5. Waterless

Waterless toilets like outhouses are unsuitable for permanent use in a home as they are not connected to any plumbing. But they’re beneficial for temporary needs. For instance, you can rent them for your construction site or even a family reunion.

Different Toilet Styles

Next, toilets come in three distinct styles. First, some toilets come as two separate pieces.

The top tank and the bowl come separately and must be attached and then installed into the bathroom. This allows the buyer to mix and match for more customization. Of course, the seat is an extra piece on any toilet.

The cheapest and most convenient style is the one-piece toilet. These are all one piece, the tank, and the bowl pre-attached. They are much easier to install but are not as customizable.

Lastly, there is the wall-mounted toilet. Typically, these are more common in public restrooms than homes. The toilets hide the top tank inside the wall.

Toilet Bowl Shapes

There are two main variations of toilet bowl shape: round-front and elongated (oval). Most toilets are the round-front variety.

Round-front toilets have a mostly circular rim that’s only slightly elongated. These toilets don’t take up much space—perfect for small bathrooms.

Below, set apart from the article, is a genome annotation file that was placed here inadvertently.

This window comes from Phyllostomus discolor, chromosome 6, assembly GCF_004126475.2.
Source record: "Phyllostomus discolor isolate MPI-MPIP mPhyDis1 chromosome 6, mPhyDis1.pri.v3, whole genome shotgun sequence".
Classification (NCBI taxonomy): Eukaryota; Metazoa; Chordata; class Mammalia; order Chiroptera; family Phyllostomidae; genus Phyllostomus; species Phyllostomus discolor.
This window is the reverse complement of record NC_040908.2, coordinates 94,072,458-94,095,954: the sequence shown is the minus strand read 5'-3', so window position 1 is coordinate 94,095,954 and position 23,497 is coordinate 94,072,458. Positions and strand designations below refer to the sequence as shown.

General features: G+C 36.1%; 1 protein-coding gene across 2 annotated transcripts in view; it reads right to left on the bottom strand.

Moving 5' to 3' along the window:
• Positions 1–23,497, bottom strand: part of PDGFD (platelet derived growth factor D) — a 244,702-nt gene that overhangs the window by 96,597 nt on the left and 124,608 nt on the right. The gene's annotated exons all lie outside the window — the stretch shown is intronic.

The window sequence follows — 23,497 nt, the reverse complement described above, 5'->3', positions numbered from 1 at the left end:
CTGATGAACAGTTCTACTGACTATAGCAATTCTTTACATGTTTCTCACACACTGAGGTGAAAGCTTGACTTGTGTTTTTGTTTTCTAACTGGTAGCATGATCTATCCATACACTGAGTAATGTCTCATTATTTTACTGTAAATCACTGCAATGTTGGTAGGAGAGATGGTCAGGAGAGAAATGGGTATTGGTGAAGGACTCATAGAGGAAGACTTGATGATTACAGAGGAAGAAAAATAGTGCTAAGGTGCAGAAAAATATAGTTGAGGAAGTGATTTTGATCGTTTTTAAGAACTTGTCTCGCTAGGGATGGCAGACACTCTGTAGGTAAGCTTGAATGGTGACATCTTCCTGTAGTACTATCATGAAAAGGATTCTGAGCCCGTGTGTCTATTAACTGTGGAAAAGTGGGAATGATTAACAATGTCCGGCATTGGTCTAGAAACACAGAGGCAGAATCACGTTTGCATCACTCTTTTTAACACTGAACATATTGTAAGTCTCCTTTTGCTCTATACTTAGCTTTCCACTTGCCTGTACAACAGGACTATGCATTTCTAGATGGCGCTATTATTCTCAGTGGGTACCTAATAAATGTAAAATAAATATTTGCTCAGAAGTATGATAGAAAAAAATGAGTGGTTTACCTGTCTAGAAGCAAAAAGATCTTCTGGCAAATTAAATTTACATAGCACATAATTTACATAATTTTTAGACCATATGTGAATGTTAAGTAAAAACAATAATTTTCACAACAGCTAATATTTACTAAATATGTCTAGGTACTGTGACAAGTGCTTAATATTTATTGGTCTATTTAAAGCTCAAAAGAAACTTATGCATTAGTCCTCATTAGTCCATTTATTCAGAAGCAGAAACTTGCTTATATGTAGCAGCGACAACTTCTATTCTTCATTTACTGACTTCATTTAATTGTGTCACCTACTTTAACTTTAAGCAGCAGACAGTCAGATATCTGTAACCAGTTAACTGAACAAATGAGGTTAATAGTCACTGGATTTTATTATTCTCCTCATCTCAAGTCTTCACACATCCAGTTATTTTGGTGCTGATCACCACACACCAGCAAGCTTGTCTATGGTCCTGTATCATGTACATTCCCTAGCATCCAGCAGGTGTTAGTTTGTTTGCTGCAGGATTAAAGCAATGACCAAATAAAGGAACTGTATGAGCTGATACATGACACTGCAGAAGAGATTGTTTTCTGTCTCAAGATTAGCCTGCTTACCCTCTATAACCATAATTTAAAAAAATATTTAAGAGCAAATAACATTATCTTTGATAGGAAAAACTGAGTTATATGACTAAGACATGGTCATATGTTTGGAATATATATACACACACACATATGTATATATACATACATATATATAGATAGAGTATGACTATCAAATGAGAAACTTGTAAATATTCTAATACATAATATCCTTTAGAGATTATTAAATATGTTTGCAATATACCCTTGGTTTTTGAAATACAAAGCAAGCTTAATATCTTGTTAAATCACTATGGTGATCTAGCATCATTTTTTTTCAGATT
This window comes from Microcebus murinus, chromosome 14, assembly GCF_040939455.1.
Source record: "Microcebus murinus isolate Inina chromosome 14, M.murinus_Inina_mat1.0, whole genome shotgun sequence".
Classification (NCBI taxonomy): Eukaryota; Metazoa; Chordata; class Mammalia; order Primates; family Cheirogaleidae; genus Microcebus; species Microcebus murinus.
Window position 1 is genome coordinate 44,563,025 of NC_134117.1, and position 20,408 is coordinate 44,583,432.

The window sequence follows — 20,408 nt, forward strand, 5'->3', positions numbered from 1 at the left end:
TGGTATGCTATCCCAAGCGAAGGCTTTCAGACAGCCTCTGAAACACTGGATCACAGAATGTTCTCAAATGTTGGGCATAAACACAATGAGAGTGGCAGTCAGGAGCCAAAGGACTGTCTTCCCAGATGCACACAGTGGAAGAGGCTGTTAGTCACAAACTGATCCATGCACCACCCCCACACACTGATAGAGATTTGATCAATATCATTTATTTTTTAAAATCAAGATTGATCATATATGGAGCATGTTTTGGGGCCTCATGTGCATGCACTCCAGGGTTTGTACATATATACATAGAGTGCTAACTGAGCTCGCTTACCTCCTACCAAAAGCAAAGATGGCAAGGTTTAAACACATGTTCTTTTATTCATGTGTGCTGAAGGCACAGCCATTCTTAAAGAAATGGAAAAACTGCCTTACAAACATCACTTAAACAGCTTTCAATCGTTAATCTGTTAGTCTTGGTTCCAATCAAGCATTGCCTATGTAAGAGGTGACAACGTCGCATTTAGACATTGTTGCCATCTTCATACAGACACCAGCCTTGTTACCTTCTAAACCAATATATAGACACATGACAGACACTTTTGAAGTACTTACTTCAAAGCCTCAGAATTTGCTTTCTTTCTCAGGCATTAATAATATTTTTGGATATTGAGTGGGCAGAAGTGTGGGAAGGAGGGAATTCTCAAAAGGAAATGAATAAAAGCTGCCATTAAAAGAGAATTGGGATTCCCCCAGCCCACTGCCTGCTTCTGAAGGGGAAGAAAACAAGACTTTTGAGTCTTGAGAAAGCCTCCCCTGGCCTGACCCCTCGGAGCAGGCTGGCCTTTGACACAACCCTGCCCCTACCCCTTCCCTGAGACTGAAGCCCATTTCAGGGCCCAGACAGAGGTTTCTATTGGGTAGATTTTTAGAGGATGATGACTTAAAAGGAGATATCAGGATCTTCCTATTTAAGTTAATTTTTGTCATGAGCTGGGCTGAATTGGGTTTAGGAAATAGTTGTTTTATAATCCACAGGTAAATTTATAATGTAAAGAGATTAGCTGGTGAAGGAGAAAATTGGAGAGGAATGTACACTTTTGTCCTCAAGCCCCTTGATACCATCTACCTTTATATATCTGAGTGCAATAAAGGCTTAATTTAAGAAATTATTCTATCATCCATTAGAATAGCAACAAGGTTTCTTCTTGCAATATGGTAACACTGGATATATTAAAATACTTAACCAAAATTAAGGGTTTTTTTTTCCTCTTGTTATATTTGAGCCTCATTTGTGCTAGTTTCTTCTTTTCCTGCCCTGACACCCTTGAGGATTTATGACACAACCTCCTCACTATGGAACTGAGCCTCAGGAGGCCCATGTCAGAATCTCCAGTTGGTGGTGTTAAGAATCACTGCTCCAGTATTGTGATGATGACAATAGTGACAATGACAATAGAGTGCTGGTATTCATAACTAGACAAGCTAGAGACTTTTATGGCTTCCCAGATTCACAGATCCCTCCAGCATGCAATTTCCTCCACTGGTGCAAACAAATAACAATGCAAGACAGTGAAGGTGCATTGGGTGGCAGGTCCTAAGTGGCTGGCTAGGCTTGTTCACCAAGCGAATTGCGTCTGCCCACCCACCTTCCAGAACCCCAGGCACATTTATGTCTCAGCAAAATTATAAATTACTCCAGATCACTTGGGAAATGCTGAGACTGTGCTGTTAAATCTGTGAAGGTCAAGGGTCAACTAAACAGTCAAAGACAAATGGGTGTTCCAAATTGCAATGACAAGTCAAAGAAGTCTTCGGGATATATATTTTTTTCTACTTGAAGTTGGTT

Elongated toilets are notably longer in front, forming a more elliptical shape. These are much more spacious and comfortable, particularly for males who sit on them.

Furthermore, you can customize your toilet bowl according to any specific dimensions you have in mind. Not all plumbing/fixture services will do this, though.

Toilet Flushing Mechanisms

Most toilets use a single-flush mechanism to flush. This is a button or lever with only one setting: full flush.

Some toilets have a double-flush mechanism. Like dual-flush toilets, you can choose between a half flush and a full flush. This is determined by how hard/long you press down the button or lever.

There are also touchless-flush toilets that automatically flush when you leave them. These are more common in public restrooms but can be installed in homes, too.

Other Variations of Toilets

There are numerous other customizations you can make as well. For instance, you can order your toilet in any color you wish. 

That goes for the seats as well. These vary by material as well as color. You can even purchase toilet seats with cushions or insulation so they aren’t so cold in the winter.

And you don’t have to flush with a lever. Instead, you can pull a chain, push a button, or use a remote.

Need More Help Choosing a New Toilet?

Hopefully, learning about different types of toilets has made it easier to choose a suitable new toilet for your home. On the other hand, perhaps it made your choice even more overwhelming.

If that’s the case, Millwood Plumbing can help. Contact our expert plumbers today so that we can discuss your options with you.